Extreme ambient temperatures are an increasing public health concern. The aim of this study was to assess if persons with comorbid health conditions were at increased risk of adverse cardiorespiratory morbidity during temperature extremes.
A time series study design was applied to 292,666 and 562,738 emergency room (ER) visits for cardiovascular and respiratory diseases, respectively, that occurred in Toronto area hospitals between April 1st 2002 and March 31st 2010. Subgroups of persons with comorbid health conditions were identified. Relative risks (RRs) and their corresponding 95% confidence intervals (CIs) were estimated using a Poisson regression model with distributed lag non-linear model, and were adjusted for the confounding influence of seasonality, relative humidity, day-of-the-week, outdoor air pollutants and daily influenza ER visits. Effect modification by comorbid health conditions was tested using the relative effect modification (REM) index.
Stronger associations of cardiovascular disease ER visits were observed for persons with diabetes compared to persons without diabetes (REM = 1.12; 95% CI: 1.01 – 1.27) with exposure to the cumulative short term effect of extreme hot temperatures (i.e. 99th percentile of temperature distribution vs. 75th percentile). Effect modification was also found for comorbid respiratory disease (REM = 1.17; 95% CI: 1.02 – 1.44) and cancer (REM = 1.20; 95% CI: 1.02 – 1.49) on respiratory disease ER visits during short term hot temperature episodes. The effect of extreme cold temperatures (i.e. 1st percentile of temperature distribution vs. 25th percentile) on cardiovascular disease ER visits were stronger for individuals with comorbid cardiac diseases (REM = 1.47; 95% CI: 1.06 – 2.23) and kidney diseases (REM = 2.43; 95% CI: 1.59 – 8.83) compared to those without these conditions when cumulated over a two-week period.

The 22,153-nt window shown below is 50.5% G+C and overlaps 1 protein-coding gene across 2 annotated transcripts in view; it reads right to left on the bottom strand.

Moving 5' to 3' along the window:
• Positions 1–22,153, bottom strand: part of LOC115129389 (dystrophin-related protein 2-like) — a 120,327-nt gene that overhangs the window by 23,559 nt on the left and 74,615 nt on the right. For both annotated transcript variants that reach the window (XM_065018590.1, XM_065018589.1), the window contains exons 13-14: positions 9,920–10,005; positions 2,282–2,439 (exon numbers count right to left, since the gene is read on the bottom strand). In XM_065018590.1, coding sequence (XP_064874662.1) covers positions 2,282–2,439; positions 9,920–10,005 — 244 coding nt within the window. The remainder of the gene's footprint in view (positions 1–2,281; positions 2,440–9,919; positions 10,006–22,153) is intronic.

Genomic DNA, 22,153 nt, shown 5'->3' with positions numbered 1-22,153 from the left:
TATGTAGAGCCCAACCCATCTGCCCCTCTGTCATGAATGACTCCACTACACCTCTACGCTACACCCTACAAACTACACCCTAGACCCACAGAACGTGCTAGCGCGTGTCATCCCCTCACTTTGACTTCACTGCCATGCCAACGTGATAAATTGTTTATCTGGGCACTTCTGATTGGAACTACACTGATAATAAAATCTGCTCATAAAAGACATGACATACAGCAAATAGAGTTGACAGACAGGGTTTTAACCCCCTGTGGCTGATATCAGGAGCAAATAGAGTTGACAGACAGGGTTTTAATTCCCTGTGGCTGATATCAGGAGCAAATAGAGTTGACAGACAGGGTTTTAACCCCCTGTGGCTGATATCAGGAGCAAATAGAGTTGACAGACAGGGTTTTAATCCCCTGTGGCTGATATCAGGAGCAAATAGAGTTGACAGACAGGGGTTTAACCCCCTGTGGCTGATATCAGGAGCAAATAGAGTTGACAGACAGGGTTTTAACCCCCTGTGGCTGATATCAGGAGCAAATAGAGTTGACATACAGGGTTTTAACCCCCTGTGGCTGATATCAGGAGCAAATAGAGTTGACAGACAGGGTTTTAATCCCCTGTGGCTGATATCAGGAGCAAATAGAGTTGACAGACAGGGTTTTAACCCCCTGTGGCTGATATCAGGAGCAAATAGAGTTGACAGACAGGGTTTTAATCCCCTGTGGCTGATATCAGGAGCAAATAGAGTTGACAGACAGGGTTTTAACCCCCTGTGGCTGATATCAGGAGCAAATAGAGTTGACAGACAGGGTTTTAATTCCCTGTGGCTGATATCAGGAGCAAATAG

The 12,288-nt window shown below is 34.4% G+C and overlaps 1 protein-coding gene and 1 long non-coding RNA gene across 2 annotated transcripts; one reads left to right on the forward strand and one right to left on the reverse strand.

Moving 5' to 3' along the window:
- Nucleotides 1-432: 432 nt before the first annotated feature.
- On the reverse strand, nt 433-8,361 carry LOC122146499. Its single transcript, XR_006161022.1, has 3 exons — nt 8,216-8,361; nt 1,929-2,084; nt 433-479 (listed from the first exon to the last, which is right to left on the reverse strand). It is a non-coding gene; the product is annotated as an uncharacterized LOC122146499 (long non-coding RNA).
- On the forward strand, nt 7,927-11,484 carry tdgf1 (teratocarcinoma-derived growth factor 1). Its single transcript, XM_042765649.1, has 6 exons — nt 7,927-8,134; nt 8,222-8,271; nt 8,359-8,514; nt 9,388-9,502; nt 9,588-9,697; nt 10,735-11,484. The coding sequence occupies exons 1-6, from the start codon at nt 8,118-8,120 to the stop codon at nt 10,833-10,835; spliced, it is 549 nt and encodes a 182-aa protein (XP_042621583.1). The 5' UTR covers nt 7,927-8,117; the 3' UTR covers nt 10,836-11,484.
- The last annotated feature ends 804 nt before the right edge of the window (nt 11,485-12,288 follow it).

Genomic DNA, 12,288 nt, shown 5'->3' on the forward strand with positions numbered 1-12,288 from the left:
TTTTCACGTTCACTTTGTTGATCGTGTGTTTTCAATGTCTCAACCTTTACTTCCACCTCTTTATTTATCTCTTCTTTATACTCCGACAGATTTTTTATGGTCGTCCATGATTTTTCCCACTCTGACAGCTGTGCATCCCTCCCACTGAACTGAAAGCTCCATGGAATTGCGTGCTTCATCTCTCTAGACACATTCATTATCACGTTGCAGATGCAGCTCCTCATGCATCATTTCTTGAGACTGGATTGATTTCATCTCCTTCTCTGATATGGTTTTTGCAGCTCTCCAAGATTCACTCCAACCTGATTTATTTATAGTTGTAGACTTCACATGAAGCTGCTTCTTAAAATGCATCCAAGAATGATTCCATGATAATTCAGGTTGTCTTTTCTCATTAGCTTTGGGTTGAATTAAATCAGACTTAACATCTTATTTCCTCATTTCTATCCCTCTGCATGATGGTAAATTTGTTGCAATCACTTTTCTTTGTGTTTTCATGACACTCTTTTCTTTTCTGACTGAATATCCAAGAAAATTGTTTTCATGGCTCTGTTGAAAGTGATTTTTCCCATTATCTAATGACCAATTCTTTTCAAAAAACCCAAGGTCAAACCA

The identification of those most susceptible to temperature extremes is important for public health officials to implement adaptation measures to manage the impact of extreme temperatures on population health.